Gruff Rhys' new album Babelsberg is a ten-song gazetteer of our modern times. Each song is set to timeless, indelible melodies, and, amazingly for a record that lyrically pulls a very sharp focus on the times we’re living in, it was recorded in a feverish three-day session two and a bit years ago.
“I initially wanted to make a document of the songs I’d done for Candylion show (2015’s eye-popping immersive musical theatre show produced in conjunction with National Theatre Wales). I got offered some dates from Ali (Chant, producer of 2014’s American Interior) before his studio was demolished. I quickly found out who was in town, rounded them up and drove them in van where we recorded the whole thing in three days – mostly new songs and not the Candylion ones. I didn’t end up playing anything to anyone for a year.”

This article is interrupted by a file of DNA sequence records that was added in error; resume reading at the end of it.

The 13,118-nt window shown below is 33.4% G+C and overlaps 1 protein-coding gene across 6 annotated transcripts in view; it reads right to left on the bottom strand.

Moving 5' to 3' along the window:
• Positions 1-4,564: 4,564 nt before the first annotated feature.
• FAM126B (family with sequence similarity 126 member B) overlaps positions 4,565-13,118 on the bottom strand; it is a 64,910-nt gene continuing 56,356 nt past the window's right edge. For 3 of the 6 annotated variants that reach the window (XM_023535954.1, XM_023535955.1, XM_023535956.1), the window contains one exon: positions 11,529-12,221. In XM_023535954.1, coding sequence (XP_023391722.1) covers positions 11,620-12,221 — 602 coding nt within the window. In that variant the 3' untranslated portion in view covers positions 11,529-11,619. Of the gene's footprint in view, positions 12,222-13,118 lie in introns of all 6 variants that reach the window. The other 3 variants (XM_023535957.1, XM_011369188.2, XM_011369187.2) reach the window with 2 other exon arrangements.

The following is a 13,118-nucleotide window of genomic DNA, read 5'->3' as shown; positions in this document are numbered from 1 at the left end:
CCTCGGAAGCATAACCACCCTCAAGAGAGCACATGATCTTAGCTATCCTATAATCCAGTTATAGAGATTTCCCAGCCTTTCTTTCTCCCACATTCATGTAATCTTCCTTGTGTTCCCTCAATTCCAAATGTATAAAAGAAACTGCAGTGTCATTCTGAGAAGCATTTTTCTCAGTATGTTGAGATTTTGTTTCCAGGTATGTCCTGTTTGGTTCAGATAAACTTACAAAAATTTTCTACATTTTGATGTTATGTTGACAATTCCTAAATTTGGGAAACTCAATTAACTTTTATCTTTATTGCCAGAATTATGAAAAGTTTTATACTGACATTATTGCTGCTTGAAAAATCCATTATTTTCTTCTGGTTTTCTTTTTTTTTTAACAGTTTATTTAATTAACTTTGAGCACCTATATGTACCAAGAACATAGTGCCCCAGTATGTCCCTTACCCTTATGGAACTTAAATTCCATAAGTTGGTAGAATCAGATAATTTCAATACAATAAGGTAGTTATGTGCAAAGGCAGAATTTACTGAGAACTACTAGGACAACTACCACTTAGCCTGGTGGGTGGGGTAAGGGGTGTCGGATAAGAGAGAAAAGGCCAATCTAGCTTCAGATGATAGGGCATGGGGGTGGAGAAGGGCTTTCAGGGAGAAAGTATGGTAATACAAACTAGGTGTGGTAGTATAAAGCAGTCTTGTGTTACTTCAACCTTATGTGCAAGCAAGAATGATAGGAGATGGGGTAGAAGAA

The three men Gruff herded into the back of the van were drummer and Super Furry Animals archivist Kliph Scurlock (ex-Flaming Lips drummer) and multi-instrumentalists Stephen Black (Sweet Baboo) and Osian Gwynedd (“They’re amazing musicians, so it was just a matter of capturing them.”); the ten songs they worked on were then sat on for twelve months during which time Gruff wrote and recorded possibly the only positive argument for remaining in Europe (the beautifully realised one-off paean to unity I Love E.U.), released the overdue soundtrack to 2014’s Dylan Thomas biopic, Set Fire To The Stars and made a fascinating short film about a failed Communist utopia while on tour of Siberia (The History of Nails).